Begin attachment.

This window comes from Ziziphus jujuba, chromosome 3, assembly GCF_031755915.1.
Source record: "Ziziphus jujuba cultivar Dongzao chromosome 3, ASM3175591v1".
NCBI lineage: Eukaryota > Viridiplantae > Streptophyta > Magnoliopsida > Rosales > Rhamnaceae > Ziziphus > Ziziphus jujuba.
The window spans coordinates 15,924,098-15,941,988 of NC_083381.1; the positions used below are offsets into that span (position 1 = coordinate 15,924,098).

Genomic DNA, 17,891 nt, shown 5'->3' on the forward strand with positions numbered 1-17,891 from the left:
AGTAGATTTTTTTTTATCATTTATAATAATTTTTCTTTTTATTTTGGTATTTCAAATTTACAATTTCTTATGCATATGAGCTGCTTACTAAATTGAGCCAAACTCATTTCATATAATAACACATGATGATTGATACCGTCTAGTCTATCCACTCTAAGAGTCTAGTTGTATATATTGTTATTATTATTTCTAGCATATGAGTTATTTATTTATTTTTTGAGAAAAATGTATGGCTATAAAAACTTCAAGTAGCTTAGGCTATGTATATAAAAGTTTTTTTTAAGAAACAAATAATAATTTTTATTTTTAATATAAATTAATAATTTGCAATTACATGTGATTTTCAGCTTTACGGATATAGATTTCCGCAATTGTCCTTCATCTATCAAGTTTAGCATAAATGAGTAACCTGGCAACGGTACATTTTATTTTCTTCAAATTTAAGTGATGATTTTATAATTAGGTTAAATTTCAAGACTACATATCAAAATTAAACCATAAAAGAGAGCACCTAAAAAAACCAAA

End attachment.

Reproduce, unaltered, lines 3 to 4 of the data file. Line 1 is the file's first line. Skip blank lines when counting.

NCBI lineage: Eukaryota > Viridiplantae > Streptophyta > Magnoliopsida > Rosales > Rhamnaceae > Ziziphus > Ziziphus jujuba.
The window spans coordinates 15,924,098-15,941,988 of NC_083381.1; the positions used below are offsets into that span (position 1 = coordinate 15,924,098).